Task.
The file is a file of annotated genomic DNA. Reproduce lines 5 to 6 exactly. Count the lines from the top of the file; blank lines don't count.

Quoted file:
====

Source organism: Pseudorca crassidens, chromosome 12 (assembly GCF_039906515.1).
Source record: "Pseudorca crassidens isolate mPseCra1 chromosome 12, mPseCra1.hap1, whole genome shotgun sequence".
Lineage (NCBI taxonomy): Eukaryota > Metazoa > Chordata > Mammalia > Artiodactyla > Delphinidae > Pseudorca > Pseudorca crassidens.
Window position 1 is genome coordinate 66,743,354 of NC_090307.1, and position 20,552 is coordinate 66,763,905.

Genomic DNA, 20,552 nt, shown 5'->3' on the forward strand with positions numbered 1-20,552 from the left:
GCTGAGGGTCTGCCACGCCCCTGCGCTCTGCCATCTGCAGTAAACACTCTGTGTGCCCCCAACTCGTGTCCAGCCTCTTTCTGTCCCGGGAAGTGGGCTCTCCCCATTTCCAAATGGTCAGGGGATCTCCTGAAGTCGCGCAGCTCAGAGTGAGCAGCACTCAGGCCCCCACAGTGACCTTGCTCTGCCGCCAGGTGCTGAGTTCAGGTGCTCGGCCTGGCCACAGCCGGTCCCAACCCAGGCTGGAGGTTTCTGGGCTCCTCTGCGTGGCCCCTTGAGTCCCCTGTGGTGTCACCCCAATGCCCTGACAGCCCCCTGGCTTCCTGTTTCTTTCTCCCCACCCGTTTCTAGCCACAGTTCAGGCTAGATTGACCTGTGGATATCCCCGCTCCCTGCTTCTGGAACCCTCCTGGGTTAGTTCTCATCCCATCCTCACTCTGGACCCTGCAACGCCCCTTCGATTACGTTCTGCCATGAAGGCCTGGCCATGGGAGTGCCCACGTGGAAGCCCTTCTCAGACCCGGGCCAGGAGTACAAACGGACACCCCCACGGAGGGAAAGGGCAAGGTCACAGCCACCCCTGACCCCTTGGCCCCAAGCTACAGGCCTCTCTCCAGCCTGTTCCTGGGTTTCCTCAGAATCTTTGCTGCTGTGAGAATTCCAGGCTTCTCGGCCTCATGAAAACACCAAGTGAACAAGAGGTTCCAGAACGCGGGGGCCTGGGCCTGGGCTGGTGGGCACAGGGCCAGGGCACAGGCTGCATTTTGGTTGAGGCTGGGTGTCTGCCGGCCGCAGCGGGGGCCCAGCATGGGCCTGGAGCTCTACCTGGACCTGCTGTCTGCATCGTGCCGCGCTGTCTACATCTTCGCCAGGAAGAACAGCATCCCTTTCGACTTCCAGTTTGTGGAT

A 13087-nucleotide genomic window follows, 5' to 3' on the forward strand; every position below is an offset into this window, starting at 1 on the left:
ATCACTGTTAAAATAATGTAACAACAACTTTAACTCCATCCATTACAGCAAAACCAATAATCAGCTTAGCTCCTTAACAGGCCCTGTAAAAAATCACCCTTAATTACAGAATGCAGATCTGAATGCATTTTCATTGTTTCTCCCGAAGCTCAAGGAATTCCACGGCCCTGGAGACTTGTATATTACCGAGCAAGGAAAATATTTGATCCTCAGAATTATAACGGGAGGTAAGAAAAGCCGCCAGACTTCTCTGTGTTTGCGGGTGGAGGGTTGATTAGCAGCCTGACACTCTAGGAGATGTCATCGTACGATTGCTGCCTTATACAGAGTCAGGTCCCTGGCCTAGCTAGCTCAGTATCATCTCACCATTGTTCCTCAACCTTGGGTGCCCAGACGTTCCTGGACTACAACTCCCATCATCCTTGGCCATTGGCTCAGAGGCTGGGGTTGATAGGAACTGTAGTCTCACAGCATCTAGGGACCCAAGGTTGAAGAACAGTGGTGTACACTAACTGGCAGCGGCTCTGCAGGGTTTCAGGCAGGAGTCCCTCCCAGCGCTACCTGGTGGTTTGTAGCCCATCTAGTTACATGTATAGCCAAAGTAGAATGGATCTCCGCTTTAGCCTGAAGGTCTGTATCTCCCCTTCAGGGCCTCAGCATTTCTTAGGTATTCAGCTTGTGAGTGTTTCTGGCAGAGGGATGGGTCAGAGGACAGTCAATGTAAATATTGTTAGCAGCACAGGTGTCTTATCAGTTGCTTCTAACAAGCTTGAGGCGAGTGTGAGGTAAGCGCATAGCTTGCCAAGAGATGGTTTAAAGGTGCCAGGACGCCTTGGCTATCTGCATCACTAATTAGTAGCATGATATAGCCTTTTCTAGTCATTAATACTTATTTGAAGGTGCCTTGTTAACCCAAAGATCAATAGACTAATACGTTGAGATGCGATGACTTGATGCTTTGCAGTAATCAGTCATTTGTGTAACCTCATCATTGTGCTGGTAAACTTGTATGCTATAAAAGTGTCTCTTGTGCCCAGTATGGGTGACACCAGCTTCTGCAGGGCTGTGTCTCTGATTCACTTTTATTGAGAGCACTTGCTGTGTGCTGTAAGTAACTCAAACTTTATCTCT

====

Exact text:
Genomic DNA, 20,552 nt, shown 5'->3' on the forward strand with positions numbered 1-20,552 from the left:
GCTGAGGGTCTGCCACGCCCCTGCGCTCTGCCATCTGCAGTAAACACTCTGTGTGCCCCCAACTCGTGTCCAGCCTCTTTCTGTCCCGGGAAGTGGGCTCTCCCCATTTCCAAATGGTCAGGGGATCTCCTGAAGTCGCGCAGCTCAGAGTGAGCAGCACTCAGGCCCCCACAGTGACCTTGCTCTGCCGCCAGGTGCTGAGTTCAGGTGCTCGGCCTGGCCACAGCCGGTCCCAACCCAGGCTGGAGGTTTCTGGGCTCCTCTGCGTGGCCCCTTGAGTCCCCTGTGGTGTCACCCCAATGCCCTGACAGCCCCCTGGCTTCCTGTTTCTTTCTCCCCACCCGTTTCTAGCCACAGTTCAGGCTAGATTGACCTGTGGATATCCCCGCTCCCTGCTTCTGGAACCCTCCTGGGTTAGTTCTCATCCCATCCTCACTCTGGACCCTGCAACGCCCCTTCGATTACGTTCTGCCATGAAGGCCTGGCCATGGGAGTGCCCACGTGGAAGCCCTTCTCAGACCCGGGCCAGGAGTACAAACGGACACCCCCACGGAGGGAAAGGGCAAGGTCACAGCCACCCCTGACCCCTTGGCCCCAAGCTACAGGCCTCTCTCCAGCCTGTTCCTGGGTTTCCTCAGAATCTTTGCTGCTGTGAGAATTCCAGGCTTCTCGGCCTCATGAAAACACCAAGTGAACAAGAGGTTCCAGAACGCGGGGGCCTGGGCCTGGGCTGGTGGGCACAGGGCCAGGGCACAGGCTGCATTTTGGTTGAGGCTGGGTGTCTGCCGGCCGCAGCGGGGGCCCAGCATGGGCCTGGAGCTCTACCTGGACCTGCTGTCTGCATCGTGCCGCGCTGTCTACATCTTCGCCAGGAAGAACAGCATCCCTTTCGACTTCCAGTTTGTGGAT